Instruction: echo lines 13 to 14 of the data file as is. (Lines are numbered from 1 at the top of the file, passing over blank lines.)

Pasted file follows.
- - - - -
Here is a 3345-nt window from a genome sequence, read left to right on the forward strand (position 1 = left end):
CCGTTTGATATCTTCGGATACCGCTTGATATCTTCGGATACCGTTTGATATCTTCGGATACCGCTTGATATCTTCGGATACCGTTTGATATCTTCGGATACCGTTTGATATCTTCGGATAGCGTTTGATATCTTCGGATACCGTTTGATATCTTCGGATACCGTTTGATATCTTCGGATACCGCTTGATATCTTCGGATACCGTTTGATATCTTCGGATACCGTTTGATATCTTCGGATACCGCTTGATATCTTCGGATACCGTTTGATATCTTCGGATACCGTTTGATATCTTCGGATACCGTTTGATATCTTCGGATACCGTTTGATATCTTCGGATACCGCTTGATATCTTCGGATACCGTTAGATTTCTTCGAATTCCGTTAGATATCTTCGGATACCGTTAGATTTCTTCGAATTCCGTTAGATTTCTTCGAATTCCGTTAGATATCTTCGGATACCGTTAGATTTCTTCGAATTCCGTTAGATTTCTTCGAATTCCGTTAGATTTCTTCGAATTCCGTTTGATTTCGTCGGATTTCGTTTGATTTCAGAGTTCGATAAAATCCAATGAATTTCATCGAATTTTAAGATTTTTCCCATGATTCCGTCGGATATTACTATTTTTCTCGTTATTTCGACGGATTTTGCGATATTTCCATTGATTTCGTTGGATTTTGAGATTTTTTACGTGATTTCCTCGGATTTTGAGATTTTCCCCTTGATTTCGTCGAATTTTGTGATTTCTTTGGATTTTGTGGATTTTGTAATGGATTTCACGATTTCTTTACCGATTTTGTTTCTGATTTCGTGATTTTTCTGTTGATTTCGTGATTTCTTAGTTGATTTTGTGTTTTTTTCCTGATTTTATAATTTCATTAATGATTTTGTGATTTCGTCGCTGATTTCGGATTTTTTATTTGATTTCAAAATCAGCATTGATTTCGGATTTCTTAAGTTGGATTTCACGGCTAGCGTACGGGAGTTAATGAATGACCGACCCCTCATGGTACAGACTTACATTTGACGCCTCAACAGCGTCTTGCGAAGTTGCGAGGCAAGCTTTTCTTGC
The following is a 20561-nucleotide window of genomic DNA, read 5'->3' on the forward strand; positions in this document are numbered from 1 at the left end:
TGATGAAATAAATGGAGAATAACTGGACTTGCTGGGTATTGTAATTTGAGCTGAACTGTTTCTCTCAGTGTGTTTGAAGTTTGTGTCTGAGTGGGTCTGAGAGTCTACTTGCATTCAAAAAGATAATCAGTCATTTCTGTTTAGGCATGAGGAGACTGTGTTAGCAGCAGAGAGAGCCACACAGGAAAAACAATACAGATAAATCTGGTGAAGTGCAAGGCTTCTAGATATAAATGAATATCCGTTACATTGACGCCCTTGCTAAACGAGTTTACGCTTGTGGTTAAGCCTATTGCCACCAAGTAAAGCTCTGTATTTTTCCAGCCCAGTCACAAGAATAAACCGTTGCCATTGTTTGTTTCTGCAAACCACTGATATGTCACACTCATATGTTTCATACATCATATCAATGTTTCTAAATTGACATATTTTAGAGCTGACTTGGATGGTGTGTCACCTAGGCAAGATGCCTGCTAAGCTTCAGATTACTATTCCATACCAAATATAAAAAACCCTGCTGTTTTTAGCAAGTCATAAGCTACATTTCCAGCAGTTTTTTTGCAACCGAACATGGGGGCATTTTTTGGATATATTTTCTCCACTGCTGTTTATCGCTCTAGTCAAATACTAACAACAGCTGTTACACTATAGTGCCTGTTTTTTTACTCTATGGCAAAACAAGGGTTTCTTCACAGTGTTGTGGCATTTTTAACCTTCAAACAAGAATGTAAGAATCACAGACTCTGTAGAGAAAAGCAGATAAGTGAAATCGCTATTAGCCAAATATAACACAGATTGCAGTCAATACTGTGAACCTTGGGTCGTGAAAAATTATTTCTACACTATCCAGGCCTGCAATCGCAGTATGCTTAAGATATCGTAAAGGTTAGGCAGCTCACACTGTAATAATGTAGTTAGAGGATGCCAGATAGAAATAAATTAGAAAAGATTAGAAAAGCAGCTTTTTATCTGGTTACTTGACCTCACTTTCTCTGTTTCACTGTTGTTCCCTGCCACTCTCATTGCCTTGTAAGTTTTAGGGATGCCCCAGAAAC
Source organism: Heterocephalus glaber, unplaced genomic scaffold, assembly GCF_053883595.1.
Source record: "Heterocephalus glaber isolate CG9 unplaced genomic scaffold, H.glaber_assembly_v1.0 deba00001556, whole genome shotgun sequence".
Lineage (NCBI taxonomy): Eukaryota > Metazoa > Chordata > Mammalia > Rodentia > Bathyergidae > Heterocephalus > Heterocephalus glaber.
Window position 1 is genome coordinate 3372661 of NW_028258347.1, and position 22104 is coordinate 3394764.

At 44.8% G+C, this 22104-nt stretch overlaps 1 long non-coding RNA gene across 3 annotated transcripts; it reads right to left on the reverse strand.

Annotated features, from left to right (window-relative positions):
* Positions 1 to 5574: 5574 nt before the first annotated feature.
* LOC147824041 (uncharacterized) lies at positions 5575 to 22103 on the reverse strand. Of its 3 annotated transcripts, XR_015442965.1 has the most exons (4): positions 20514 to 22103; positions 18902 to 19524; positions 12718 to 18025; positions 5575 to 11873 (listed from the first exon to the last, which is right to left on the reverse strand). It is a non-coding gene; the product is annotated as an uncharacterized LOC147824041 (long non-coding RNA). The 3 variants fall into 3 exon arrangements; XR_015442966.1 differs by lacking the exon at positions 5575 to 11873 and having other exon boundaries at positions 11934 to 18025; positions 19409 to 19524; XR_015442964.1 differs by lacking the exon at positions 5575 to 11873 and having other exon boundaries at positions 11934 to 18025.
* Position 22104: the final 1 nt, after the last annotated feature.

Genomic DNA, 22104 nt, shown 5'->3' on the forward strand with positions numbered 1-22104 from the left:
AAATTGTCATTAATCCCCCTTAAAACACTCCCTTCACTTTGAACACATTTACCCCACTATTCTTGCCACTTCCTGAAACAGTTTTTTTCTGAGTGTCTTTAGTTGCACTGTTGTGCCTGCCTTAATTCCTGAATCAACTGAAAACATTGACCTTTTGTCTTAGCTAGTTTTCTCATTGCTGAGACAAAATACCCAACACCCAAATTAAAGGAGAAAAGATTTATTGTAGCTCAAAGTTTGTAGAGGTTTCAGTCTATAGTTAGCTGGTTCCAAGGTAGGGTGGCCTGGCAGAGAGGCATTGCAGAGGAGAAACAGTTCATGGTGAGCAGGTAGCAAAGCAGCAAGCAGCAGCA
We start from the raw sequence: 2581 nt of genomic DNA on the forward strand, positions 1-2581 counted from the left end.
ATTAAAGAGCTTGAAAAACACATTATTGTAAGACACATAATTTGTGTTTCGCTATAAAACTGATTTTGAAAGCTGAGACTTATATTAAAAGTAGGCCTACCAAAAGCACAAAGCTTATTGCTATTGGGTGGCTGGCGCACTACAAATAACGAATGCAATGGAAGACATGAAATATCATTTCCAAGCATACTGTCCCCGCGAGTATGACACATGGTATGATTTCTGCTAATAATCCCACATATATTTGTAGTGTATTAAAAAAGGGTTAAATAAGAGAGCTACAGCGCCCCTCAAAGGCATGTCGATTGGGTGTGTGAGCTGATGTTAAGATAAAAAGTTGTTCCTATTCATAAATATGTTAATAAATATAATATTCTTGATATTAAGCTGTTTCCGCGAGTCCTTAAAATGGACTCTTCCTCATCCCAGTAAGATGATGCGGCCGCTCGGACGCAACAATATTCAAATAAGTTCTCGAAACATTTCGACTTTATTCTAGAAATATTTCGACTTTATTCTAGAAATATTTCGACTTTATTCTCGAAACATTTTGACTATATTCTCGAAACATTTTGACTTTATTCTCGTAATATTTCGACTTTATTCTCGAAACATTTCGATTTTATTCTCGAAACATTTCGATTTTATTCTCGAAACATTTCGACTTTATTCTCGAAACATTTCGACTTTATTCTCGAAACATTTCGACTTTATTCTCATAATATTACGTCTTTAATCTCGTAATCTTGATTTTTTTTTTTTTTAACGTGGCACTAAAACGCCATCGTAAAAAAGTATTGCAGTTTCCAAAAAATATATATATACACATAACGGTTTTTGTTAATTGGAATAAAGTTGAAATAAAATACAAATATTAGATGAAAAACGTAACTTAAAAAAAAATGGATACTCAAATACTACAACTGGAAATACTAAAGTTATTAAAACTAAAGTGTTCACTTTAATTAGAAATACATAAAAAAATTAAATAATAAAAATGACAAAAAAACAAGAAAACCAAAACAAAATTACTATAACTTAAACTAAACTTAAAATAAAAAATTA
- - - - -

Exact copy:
* Position 22104: the final 1 nt, after the last annotated feature.

Genomic DNA, 22104 nt, shown 5'->3' on the forward strand with positions numbered 1-22104 from the left: